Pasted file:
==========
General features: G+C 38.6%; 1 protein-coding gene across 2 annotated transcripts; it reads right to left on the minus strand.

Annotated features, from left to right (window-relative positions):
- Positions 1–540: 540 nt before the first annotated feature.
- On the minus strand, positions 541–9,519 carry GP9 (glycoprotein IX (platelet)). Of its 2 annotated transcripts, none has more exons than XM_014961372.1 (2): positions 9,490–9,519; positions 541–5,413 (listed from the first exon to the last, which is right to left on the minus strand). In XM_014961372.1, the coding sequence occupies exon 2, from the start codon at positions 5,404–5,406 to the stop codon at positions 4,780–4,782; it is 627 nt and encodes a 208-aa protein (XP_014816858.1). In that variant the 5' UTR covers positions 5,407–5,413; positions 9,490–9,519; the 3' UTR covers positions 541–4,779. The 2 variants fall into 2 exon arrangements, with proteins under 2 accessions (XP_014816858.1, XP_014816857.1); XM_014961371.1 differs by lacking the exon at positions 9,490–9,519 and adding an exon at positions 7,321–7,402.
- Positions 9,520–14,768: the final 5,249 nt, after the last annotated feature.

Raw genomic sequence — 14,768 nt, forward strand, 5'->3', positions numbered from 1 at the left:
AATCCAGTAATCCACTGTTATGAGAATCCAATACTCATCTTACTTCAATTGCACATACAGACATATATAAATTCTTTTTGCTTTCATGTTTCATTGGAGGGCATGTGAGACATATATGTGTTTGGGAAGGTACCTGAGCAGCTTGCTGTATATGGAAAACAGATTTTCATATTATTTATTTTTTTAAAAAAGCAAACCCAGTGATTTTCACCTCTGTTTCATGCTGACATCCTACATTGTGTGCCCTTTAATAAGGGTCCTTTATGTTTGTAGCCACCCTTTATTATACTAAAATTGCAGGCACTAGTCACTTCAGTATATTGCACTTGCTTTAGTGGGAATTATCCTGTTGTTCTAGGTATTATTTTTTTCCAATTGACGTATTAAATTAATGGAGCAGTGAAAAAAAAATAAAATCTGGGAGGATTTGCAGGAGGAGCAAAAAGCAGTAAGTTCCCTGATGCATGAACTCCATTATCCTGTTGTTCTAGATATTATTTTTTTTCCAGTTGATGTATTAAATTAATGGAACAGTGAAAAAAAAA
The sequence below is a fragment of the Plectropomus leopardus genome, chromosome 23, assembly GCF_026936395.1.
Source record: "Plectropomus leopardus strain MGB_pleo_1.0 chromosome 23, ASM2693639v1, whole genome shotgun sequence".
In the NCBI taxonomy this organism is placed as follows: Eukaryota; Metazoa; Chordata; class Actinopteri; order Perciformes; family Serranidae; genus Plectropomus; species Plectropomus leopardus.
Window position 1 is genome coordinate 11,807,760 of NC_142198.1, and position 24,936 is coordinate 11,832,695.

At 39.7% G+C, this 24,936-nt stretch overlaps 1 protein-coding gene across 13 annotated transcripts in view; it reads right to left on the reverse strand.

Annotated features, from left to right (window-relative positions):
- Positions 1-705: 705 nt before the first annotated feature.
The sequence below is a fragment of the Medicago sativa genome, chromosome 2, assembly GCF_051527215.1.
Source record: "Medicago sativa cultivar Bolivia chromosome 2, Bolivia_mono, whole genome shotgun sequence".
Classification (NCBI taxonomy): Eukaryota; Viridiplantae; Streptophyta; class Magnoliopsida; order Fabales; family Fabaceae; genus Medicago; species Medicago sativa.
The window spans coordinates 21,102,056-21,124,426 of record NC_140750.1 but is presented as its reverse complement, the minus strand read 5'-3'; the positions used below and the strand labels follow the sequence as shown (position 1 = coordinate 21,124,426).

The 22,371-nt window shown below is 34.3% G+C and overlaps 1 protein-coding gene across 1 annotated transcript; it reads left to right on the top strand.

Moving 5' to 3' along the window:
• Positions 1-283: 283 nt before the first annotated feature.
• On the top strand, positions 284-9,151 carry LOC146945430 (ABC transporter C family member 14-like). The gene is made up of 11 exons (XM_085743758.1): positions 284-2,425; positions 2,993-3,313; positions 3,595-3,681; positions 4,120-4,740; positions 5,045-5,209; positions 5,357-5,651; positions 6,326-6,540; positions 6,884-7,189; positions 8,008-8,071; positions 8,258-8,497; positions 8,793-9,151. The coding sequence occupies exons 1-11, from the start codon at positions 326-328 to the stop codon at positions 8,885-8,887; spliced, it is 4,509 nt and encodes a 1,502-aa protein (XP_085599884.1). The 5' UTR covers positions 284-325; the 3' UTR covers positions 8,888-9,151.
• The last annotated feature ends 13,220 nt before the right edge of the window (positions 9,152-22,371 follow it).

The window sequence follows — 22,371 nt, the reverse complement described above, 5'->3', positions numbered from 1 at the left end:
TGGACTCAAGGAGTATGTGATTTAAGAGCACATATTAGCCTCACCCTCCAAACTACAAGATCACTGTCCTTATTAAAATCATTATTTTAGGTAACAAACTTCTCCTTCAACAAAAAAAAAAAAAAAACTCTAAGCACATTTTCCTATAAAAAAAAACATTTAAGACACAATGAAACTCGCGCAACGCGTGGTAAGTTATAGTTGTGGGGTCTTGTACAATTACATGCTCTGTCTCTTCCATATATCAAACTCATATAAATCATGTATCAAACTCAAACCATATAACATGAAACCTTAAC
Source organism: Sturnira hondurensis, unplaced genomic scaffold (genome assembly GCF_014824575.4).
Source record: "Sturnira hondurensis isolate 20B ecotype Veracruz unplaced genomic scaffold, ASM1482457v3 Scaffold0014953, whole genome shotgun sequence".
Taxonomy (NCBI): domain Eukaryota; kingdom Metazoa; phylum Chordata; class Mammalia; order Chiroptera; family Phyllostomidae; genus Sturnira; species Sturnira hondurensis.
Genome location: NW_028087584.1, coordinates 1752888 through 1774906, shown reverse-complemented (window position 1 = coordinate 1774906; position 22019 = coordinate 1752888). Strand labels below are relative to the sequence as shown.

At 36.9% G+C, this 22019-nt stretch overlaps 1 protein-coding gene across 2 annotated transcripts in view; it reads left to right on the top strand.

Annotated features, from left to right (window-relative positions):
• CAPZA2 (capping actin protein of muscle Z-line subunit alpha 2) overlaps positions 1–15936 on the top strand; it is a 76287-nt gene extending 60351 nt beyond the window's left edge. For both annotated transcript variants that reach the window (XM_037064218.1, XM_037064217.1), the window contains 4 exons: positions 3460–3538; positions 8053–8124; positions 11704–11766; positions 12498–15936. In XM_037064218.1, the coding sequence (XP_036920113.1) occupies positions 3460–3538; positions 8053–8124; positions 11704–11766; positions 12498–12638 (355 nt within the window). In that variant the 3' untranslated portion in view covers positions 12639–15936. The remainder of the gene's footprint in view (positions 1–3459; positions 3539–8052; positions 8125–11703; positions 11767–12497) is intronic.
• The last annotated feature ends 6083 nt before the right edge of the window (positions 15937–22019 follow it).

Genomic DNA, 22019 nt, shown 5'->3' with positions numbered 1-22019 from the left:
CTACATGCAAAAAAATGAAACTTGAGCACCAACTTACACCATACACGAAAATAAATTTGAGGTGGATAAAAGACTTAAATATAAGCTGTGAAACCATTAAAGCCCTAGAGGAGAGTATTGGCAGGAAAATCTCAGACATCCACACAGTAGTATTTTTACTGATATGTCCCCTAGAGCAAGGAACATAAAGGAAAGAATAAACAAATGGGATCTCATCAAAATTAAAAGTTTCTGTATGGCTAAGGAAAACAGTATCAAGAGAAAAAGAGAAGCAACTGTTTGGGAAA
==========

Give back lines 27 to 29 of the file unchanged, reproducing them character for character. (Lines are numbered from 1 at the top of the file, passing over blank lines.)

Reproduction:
Source record: "Sturnira hondurensis isolate 20B ecotype Veracruz unplaced genomic scaffold, ASM1482457v3 Scaffold0014953, whole genome shotgun sequence".
Taxonomy (NCBI): domain Eukaryota; kingdom Metazoa; phylum Chordata; class Mammalia; order Chiroptera; family Phyllostomidae; genus Sturnira; species Sturnira hondurensis.
Genome location: NW_028087584.1, coordinates 1752888 through 1774906, shown reverse-complemented (window position 1 = coordinate 1774906; position 22019 = coordinate 1752888). Strand labels below are relative to the sequence as shown.